Failed National Teaching Service was developed 'in a hurry', admits DfE boss

The head of the Department for Education has admitted that the failed National Teaching Service was developed “in a bit of a hurry” and did not adequately incentivise teachers or schools to take part.

Jonathan Slater, the DfE’s permanent secretary, has told MPs that the service failed because it did not offer teachers enough money to take part.

The National Teaching Service was abandoned last December after it emerged that just 24 teachers had accepted jobs under the scheme by the middle of last November.

The scheme offered up to £10,000 for teachers or middle leaders with at least three years’ experience to relocate to struggling schools, and was due to launch in the north-west in January of this year.

As revealed by Schools Week last year, the policy failed even after the deadline for applications for the trial in the north-west was extended by several months.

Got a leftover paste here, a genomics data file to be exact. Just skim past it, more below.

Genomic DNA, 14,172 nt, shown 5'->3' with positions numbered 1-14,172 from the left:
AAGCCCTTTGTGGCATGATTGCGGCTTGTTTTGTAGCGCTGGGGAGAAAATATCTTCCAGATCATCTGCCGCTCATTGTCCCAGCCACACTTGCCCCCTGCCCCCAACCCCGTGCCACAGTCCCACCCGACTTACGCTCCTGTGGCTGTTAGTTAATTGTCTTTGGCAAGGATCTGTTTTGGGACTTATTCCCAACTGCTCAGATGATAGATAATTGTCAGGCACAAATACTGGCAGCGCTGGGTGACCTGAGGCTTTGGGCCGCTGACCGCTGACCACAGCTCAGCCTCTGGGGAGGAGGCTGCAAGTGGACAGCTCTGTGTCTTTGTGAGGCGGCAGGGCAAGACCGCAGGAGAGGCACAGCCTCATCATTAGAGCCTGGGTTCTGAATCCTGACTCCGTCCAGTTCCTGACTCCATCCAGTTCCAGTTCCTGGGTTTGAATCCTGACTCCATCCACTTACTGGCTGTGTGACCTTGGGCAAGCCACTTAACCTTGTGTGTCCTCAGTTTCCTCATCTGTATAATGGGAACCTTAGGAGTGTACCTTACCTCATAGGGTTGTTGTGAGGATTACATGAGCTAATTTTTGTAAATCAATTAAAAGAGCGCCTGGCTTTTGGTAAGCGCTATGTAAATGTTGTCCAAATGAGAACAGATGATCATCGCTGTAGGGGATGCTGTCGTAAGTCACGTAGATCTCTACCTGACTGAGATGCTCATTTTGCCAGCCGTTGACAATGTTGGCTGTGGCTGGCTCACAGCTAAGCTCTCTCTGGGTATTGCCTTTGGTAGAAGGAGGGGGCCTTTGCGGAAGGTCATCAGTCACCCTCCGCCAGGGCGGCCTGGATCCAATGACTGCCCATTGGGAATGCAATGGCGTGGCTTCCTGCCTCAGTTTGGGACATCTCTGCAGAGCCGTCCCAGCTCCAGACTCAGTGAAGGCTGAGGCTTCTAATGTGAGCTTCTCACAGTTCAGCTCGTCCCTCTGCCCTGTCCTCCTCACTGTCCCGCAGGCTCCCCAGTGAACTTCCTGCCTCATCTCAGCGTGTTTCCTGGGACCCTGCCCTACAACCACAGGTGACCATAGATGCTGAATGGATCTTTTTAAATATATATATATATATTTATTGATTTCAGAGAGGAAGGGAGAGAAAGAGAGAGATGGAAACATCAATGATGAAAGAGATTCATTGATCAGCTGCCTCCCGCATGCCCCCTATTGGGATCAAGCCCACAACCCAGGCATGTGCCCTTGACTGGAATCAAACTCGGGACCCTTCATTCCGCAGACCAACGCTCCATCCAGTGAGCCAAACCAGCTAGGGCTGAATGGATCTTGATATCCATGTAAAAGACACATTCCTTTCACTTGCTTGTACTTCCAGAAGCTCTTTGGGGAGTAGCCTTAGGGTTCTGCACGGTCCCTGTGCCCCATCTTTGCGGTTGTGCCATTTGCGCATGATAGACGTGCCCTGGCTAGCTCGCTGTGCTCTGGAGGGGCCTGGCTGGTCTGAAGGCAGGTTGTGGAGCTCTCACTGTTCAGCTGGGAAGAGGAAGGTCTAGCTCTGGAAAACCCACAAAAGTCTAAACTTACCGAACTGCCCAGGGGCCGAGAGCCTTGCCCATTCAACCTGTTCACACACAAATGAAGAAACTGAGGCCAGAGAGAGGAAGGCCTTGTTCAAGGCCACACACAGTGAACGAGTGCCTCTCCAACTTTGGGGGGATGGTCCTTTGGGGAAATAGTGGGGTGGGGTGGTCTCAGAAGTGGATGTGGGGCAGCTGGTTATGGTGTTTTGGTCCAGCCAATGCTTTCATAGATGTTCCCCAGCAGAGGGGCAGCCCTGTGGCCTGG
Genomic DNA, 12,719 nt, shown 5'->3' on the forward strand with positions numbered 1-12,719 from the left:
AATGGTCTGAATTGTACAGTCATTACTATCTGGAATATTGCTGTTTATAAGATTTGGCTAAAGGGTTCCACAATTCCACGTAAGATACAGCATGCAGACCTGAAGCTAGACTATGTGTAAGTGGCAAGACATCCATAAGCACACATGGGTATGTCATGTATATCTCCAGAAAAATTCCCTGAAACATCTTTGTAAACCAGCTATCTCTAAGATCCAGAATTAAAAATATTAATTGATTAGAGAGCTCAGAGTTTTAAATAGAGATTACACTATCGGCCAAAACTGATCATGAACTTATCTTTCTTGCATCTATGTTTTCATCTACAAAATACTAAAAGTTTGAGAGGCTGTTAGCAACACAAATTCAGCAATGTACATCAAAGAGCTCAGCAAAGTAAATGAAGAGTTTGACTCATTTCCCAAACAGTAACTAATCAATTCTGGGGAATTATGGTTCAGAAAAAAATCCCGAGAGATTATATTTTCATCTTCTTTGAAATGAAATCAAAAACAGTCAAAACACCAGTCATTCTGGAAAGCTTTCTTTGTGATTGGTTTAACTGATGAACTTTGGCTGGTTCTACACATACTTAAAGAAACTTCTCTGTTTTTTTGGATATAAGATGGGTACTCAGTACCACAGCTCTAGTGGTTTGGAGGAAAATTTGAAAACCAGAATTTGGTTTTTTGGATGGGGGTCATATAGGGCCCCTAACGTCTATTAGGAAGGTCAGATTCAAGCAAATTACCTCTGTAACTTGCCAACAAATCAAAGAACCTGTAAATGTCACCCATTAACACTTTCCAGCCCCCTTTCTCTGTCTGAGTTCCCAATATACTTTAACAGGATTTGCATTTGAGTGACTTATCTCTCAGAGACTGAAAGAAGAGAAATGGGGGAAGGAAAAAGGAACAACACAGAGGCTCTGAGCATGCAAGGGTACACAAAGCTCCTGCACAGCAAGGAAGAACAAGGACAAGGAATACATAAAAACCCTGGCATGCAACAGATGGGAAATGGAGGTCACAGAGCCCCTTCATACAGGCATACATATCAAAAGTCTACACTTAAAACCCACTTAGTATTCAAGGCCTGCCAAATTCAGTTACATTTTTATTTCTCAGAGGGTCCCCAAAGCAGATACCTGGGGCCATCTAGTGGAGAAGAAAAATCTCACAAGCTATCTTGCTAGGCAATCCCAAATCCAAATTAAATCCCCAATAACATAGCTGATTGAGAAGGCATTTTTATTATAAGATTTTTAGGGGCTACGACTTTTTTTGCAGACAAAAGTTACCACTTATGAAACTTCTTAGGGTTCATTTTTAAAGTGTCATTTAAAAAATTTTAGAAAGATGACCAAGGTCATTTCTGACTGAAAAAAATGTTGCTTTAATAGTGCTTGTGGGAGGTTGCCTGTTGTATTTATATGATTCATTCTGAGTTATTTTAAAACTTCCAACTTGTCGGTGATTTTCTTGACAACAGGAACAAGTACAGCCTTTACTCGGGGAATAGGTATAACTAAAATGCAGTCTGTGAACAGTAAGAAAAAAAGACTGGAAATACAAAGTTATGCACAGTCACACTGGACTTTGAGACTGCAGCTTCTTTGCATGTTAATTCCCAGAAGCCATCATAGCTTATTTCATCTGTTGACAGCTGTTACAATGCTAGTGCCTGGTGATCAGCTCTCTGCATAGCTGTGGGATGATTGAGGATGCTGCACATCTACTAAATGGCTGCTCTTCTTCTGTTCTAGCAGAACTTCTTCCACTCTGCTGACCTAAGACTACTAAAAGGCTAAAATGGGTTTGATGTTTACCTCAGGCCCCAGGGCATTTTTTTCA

Just 14 people applied by the original deadline of late August 2016, and a further 10 applied after.

Slater told the parliamentary public accounts committee this afternoon that the government had learned that the amount offered to teachers had not been enough of an incentive, and that where teachers did apply, some schools were reluctant to take them on.

“Number one, we found that a £10,000 relocation sum didn’t incentivise enough people to move,” he said. “Number two, we found that there were more people wanting to move than there were schools wanting to receive them.

“So while 24 people were reallocated successfully, there were 29 people who wanted to, but the schools in question didn’t want to receive them.”

This reluctance among schools was down to issues with the particular subject specialisms of the teachers or the phase they taught.

“I suppose the final thing we learned is we did it in a bit of a hurry, to be honest,” he said.